“When families running family offices get bored, they start taking more risk and violating risk controls. This is when things are likely to end badly – the family is aware of risk control, but fighting boredom and staying risk controlled is easier said than done.”
Importance of technology investments
While effective risk management can have a positive impact on the operational efficiency of a family office, risk control requires a certain level of investment.
“Under-invest and the impact could be significant in any of the areas highlighted above – but there is also a cost to getting it right,” says Needham.
Fortunately, technology now facilitates the analysis of large amounts of data, helping to identify areas that require greater controls. “Risk analytics and risk control software is having a significant impact, increasing the efficiency of risk management and the opportunities to mitigate costly mistakes,” says Needham.
There are also an increasing number of firms that focus on risk measurement and help family offices build appropriate processes, protocols and controls.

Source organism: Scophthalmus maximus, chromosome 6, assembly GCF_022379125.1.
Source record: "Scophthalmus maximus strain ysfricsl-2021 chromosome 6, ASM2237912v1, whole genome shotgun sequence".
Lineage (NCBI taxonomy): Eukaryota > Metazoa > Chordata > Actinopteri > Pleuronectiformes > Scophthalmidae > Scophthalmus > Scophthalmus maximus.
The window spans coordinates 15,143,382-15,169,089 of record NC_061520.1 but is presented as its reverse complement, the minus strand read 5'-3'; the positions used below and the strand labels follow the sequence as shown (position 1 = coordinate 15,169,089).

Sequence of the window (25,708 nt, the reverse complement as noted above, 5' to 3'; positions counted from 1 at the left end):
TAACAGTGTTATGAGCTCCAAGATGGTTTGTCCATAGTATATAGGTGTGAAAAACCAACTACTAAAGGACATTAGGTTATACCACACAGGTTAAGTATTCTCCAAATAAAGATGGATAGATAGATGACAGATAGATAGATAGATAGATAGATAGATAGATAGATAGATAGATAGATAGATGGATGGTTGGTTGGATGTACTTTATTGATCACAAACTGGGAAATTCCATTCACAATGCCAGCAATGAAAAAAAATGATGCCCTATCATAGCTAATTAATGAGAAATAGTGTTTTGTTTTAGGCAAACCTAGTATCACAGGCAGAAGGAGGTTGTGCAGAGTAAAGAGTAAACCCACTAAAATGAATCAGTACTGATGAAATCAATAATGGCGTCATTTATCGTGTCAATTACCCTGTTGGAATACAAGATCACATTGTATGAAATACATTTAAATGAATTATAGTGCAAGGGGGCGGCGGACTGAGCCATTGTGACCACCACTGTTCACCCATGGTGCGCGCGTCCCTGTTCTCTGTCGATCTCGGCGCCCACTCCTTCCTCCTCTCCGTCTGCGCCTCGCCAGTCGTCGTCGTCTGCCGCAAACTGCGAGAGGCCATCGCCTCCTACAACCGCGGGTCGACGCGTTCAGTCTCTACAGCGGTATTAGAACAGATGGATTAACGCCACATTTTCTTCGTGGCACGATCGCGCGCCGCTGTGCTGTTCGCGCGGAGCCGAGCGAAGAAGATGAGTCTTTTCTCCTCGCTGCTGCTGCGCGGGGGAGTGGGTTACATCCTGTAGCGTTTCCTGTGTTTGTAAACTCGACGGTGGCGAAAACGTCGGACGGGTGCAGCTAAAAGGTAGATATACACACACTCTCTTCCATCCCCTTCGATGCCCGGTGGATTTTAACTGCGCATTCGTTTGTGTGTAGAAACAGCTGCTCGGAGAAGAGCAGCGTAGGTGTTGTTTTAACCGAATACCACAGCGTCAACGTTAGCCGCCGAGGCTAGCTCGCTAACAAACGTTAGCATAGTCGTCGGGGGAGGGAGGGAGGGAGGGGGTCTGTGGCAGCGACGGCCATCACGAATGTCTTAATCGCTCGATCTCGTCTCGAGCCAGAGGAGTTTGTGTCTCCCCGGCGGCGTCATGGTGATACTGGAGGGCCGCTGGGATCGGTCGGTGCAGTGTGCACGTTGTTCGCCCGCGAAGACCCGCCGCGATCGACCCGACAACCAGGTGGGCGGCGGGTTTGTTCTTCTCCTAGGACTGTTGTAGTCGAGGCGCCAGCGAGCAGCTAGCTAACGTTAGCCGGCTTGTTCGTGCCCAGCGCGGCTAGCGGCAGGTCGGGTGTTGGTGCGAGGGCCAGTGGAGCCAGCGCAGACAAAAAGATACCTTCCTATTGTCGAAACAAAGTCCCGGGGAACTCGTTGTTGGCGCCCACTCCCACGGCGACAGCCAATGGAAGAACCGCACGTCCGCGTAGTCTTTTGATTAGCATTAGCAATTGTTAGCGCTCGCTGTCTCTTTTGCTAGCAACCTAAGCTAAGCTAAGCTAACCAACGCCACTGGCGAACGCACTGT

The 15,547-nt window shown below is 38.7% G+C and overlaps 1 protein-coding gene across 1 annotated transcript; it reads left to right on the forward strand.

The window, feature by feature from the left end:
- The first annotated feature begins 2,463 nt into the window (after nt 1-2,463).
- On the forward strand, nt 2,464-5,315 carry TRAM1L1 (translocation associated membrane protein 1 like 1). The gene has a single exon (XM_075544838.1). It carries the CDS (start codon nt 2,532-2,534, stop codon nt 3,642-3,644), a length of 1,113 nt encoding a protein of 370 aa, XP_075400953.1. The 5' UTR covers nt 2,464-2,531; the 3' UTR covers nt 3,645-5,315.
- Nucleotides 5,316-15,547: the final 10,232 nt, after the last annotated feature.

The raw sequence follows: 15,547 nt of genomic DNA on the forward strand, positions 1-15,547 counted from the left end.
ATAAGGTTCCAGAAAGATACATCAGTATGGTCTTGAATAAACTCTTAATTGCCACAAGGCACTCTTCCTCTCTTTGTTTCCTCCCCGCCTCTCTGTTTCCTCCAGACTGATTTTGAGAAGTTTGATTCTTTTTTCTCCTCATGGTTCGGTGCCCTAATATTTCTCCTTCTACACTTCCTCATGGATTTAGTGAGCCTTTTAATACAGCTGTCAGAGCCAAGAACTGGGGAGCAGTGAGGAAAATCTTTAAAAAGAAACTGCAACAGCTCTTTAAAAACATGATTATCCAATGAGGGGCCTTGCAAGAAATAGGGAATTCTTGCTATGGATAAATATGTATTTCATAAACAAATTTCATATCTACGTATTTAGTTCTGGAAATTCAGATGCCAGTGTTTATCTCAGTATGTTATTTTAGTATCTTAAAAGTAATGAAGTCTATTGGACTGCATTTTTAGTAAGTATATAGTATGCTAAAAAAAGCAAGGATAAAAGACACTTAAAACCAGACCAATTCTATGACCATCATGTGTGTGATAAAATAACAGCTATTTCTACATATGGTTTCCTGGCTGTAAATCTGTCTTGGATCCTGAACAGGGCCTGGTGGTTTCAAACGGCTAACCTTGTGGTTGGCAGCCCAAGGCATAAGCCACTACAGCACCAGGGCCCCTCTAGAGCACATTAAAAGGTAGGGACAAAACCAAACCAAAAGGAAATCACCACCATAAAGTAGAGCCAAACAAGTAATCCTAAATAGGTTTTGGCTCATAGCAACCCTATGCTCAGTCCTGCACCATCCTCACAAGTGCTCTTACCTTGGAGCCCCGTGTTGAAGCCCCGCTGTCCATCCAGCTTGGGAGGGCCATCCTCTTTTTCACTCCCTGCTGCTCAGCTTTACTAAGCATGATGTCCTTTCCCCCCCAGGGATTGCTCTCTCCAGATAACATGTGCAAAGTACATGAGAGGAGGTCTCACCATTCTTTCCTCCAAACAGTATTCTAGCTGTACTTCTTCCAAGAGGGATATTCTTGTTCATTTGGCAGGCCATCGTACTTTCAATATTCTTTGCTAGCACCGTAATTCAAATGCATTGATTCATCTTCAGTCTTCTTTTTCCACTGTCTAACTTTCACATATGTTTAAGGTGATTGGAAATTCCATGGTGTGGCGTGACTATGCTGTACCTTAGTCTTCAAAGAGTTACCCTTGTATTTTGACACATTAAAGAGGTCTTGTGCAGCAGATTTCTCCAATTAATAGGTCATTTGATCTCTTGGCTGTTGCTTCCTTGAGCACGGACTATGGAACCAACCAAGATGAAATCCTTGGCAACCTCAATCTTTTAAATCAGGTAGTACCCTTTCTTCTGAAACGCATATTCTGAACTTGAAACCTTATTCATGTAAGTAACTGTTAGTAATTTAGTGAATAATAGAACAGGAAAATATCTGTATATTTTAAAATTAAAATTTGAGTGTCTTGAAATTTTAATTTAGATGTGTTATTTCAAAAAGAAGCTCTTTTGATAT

“A lot depends on the size of the office and its purpose,” explains Hille. “We work with families to help them realise areas of risk and with third parties to implement changes and enhancements.”
Outsourcing to de-risk
The explosion witnessed in the finance industry over the last decade in terms of investment in risk and compliance is now being mirrored (to at least some degree) in the family office arena and while the size and scale of the office might dictate the level of investment that can be made to mitigate such risks and remain viable, advisors are available for most risk areas.
However, Needham advises family offices to consider alternative solutions such as outsourcing certain functions to third parties, whether on the basis of a specific risk identified or an administrative function where they can buy into the service and risk framework and control of a larger and perhaps specialised service provider.
“For instance, we have seen an increase in family offices de-risking some of their administration functions, outsourcing to third party fiduciary and administration service providers rather than bear the risk and expense of trying to establish their own platform,” he concludes.